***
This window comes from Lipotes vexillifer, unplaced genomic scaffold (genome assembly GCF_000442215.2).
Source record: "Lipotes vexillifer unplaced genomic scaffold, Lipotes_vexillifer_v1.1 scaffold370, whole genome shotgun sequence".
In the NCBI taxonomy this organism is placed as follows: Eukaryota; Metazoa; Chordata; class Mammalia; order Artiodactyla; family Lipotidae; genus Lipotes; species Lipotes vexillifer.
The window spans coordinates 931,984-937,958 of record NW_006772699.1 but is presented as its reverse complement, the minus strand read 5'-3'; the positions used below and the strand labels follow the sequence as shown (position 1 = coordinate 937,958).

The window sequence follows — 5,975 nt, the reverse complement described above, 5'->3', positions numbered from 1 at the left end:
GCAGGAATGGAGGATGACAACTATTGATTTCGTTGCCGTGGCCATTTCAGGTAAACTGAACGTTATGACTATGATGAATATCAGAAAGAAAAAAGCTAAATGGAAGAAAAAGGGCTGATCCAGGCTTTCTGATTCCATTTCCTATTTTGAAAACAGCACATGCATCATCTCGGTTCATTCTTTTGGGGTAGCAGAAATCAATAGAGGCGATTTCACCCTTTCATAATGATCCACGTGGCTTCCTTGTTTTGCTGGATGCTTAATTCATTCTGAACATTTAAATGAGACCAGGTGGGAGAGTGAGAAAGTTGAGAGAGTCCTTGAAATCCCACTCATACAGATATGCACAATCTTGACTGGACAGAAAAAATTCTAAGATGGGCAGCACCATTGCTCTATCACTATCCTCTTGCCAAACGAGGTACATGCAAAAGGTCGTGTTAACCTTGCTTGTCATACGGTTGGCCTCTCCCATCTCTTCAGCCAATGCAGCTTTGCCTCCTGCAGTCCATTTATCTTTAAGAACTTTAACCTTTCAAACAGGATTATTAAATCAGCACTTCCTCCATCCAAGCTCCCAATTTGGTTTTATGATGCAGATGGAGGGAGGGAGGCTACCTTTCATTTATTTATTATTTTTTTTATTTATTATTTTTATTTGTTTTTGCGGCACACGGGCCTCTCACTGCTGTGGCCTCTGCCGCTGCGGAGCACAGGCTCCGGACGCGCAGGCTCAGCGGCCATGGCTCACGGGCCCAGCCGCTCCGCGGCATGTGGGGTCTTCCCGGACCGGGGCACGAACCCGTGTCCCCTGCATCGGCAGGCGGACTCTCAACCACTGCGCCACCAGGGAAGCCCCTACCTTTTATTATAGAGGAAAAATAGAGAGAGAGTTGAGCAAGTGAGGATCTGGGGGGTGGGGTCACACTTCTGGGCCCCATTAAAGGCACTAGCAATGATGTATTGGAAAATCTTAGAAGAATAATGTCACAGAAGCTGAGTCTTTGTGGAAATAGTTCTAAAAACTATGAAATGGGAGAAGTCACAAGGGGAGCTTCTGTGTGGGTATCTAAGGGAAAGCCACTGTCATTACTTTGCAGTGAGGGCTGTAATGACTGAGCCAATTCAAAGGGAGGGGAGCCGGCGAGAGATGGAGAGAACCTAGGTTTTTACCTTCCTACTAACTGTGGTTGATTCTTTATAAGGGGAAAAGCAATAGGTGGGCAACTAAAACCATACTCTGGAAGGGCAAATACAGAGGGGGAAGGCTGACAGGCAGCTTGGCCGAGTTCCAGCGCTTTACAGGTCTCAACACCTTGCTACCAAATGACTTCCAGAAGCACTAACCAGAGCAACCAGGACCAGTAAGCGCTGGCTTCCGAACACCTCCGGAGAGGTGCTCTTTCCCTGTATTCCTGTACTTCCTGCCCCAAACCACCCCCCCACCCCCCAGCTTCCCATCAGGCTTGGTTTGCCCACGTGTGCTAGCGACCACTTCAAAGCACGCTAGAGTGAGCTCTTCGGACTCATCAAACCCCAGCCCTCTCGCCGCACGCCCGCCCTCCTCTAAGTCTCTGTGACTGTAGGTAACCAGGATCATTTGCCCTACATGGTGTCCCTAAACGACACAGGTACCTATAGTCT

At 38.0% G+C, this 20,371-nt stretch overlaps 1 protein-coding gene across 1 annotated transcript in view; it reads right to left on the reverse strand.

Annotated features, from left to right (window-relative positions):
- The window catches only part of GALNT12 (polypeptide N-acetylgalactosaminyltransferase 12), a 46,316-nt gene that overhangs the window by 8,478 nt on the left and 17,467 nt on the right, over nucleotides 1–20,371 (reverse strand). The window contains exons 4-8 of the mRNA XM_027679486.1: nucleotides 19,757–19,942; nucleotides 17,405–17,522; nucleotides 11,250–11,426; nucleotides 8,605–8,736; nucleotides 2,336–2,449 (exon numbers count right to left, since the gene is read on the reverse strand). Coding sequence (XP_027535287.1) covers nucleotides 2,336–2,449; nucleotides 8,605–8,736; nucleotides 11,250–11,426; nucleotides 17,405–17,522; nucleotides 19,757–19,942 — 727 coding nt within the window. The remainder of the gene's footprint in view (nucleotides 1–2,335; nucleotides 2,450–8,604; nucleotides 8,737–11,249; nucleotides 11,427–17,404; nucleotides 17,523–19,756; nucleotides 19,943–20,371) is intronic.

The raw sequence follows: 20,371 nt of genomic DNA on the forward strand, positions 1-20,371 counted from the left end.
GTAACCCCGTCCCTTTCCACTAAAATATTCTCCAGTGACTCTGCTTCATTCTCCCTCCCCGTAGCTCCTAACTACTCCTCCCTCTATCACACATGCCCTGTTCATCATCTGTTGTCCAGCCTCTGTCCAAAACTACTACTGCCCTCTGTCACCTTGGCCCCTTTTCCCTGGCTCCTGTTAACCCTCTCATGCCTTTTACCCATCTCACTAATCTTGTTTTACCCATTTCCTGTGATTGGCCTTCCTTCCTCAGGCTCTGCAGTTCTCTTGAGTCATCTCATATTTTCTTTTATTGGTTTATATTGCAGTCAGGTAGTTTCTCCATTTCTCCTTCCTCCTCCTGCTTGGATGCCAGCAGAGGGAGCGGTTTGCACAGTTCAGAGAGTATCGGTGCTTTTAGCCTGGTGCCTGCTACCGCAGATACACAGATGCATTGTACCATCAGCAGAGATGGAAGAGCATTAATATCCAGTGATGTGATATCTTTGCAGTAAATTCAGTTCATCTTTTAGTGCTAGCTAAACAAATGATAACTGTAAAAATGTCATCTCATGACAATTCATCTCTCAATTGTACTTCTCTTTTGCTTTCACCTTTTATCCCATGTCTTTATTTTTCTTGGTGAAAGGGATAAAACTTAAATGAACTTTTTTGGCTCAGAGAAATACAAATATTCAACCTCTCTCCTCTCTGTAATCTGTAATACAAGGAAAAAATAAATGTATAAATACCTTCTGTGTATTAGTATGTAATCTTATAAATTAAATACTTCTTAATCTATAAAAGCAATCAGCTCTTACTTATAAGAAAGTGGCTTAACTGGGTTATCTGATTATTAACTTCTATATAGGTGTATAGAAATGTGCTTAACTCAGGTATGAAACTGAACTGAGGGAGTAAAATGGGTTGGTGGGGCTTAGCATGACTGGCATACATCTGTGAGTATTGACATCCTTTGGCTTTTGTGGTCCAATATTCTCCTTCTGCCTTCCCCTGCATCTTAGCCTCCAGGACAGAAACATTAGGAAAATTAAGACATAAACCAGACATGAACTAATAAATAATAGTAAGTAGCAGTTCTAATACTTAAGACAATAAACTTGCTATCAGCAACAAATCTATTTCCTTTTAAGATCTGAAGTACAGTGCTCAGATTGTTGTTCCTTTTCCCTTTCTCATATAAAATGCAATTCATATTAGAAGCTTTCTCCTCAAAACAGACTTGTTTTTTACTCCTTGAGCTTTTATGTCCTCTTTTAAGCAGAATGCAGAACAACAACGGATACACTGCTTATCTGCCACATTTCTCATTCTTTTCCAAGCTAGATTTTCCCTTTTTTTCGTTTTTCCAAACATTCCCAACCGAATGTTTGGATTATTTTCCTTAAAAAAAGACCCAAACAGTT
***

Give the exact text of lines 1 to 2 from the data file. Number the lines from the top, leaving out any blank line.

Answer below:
This window comes from Lipotes vexillifer, unplaced genomic scaffold (genome assembly GCF_000442215.2).
Source record: "Lipotes vexillifer unplaced genomic scaffold, Lipotes_vexillifer_v1.1 scaffold370, whole genome shotgun sequence".